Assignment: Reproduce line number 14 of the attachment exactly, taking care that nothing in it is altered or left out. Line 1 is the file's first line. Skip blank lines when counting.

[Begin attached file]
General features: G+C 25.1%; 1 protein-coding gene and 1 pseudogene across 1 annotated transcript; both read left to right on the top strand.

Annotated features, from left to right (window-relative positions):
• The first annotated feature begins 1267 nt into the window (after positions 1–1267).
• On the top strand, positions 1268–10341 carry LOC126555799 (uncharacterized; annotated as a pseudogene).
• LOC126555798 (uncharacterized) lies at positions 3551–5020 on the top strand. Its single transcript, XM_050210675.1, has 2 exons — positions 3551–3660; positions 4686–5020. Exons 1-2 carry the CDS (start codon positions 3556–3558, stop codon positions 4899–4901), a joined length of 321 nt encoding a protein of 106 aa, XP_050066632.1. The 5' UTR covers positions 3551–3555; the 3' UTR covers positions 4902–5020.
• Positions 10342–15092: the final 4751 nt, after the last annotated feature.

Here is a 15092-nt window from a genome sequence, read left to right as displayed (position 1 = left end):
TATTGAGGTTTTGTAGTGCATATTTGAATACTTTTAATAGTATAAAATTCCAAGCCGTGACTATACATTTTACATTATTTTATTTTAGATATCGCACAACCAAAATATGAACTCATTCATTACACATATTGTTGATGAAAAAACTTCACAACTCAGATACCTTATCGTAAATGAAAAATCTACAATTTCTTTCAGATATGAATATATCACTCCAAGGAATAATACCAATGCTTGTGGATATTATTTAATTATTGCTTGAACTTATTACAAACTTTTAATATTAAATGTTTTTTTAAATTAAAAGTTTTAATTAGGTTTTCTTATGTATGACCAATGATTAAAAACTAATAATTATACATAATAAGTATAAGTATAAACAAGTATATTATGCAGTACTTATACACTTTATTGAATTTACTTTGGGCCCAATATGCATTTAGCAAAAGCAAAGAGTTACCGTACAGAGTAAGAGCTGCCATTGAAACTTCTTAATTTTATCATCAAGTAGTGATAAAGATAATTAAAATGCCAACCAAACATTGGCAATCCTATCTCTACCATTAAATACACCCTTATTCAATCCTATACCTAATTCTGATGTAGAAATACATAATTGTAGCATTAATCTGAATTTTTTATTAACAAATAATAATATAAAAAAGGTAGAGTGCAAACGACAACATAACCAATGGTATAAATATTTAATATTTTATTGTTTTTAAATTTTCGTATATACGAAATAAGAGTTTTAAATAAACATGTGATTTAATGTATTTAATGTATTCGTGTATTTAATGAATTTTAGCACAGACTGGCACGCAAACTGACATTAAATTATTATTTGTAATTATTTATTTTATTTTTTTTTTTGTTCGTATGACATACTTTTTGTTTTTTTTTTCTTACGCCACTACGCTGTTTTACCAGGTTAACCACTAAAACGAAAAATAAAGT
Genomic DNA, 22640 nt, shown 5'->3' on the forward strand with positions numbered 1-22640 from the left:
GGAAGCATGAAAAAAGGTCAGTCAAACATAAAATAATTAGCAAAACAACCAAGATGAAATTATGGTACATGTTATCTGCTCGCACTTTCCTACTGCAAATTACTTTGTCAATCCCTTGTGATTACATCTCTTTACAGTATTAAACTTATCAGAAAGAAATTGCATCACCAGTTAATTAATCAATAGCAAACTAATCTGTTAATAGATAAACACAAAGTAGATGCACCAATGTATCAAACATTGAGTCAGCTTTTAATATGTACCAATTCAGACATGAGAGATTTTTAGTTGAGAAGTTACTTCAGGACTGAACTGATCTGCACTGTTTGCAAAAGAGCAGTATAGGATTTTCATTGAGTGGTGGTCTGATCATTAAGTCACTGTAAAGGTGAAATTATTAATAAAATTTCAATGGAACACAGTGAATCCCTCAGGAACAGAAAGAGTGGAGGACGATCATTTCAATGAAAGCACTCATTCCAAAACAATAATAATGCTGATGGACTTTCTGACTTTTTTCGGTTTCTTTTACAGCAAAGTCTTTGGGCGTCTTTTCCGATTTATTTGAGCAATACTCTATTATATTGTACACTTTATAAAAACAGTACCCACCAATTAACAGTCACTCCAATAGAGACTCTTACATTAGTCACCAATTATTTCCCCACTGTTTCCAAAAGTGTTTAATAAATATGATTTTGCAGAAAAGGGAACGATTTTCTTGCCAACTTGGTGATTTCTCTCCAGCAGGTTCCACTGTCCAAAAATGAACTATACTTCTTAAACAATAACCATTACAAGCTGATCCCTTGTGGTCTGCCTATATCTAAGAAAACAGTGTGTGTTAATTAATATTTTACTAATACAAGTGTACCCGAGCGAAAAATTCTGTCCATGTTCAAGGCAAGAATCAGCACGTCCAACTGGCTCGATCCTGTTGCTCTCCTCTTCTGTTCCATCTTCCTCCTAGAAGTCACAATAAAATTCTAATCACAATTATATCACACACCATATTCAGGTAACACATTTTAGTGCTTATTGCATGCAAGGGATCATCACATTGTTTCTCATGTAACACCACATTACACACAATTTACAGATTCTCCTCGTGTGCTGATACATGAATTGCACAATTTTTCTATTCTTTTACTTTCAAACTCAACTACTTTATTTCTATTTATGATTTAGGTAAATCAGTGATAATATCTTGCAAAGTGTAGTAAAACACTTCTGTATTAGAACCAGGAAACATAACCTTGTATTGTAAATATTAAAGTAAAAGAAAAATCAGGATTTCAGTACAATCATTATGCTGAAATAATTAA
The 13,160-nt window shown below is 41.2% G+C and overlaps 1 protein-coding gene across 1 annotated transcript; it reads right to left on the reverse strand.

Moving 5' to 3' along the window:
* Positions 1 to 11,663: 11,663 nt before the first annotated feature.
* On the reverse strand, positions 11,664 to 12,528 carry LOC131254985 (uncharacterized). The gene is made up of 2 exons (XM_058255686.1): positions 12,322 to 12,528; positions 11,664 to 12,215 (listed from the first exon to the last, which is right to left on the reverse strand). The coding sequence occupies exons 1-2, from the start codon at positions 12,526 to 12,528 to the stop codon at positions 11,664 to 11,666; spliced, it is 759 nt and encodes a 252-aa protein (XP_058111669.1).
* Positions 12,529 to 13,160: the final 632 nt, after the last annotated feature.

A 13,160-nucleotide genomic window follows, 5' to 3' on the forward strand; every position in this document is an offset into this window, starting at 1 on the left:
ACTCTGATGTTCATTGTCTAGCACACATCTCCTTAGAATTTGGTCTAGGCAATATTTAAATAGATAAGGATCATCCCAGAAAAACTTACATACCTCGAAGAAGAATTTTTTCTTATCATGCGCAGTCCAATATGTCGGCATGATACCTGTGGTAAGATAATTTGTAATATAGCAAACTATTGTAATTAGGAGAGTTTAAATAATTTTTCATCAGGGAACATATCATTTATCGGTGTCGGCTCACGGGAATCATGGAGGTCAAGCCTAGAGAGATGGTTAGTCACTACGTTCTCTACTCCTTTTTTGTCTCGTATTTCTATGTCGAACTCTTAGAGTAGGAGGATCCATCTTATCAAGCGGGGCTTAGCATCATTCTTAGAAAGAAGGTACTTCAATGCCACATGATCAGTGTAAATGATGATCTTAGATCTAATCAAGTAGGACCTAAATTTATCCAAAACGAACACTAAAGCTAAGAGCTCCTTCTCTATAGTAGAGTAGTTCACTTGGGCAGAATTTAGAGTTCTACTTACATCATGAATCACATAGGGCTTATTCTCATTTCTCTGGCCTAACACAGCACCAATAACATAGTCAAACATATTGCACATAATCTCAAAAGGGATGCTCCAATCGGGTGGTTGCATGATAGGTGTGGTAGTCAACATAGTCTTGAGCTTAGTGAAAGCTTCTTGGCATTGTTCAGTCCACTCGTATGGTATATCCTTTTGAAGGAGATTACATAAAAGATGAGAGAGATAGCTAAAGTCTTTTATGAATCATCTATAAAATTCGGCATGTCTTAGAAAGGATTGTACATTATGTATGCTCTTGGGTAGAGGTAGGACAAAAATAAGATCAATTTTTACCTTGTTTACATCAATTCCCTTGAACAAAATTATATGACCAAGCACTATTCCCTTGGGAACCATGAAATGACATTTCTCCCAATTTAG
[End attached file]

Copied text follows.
* On the reverse strand, positions 11,664 to 12,528 carry LOC131254985 (uncharacterized). The gene is made up of 2 exons (XM_058255686.1): positions 12,322 to 12,528; positions 11,664 to 12,215 (listed from the first exon to the last, which is right to left on the reverse strand). The coding sequence occupies exons 1-2, from the start codon at positions 12,526 to 12,528 to the stop codon at positions 11,664 to 11,666; spliced, it is 759 nt and encodes a 252-aa protein (XP_058111669.1).